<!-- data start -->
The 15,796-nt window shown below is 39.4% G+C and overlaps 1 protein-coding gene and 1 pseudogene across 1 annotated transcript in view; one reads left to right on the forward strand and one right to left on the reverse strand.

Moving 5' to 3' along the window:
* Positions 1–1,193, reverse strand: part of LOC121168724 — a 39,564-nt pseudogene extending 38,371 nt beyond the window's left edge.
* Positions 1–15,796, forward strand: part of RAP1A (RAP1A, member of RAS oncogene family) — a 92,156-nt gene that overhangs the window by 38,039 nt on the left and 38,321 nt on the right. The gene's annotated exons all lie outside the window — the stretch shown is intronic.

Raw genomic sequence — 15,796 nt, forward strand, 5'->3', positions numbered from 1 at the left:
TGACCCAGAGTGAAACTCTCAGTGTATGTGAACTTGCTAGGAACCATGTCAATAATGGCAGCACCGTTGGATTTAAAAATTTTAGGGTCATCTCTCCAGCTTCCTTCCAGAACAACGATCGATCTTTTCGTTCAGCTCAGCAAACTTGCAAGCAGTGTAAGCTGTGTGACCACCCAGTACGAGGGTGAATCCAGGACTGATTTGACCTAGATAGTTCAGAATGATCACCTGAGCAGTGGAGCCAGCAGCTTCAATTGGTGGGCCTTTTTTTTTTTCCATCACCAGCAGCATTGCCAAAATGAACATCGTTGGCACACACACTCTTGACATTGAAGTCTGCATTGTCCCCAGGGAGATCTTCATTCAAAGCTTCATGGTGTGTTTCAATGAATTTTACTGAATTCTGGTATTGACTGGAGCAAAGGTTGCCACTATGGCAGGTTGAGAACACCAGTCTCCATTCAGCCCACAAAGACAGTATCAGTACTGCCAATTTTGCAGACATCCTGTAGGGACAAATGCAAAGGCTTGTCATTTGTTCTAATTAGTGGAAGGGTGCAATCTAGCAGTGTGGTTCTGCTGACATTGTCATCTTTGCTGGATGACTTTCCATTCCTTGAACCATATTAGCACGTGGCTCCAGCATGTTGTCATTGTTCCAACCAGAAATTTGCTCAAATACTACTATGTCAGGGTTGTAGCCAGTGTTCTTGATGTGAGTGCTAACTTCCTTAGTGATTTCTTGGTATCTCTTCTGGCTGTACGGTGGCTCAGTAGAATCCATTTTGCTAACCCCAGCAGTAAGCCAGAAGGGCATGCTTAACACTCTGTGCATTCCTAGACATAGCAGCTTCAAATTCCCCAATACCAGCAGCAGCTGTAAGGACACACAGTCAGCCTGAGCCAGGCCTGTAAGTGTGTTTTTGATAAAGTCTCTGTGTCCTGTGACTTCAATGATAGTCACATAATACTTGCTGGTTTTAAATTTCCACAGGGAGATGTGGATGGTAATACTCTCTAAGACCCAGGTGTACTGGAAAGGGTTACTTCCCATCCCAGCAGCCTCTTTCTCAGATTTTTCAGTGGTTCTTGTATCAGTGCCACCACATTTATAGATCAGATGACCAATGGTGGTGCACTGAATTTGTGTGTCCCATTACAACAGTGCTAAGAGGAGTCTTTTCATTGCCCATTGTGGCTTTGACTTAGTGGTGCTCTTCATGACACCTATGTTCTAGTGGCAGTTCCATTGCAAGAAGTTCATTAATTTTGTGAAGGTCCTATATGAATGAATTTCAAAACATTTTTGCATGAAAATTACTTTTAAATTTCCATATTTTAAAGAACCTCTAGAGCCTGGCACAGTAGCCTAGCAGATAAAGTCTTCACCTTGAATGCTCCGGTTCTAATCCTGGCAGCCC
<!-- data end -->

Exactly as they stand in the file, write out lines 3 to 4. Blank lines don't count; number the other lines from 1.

* Positions 1–1,193, reverse strand: part of LOC121168724 — a 39,564-nt pseudogene extending 38,371 nt beyond the window's left edge.
* Positions 1–15,796, forward strand: part of RAP1A (RAP1A, member of RAS oncogene family) — a 92,156-nt gene that overhangs the window by 38,039 nt on the left and 38,321 nt on the right. The gene's annotated exons all lie outside the window — the stretch shown is intronic.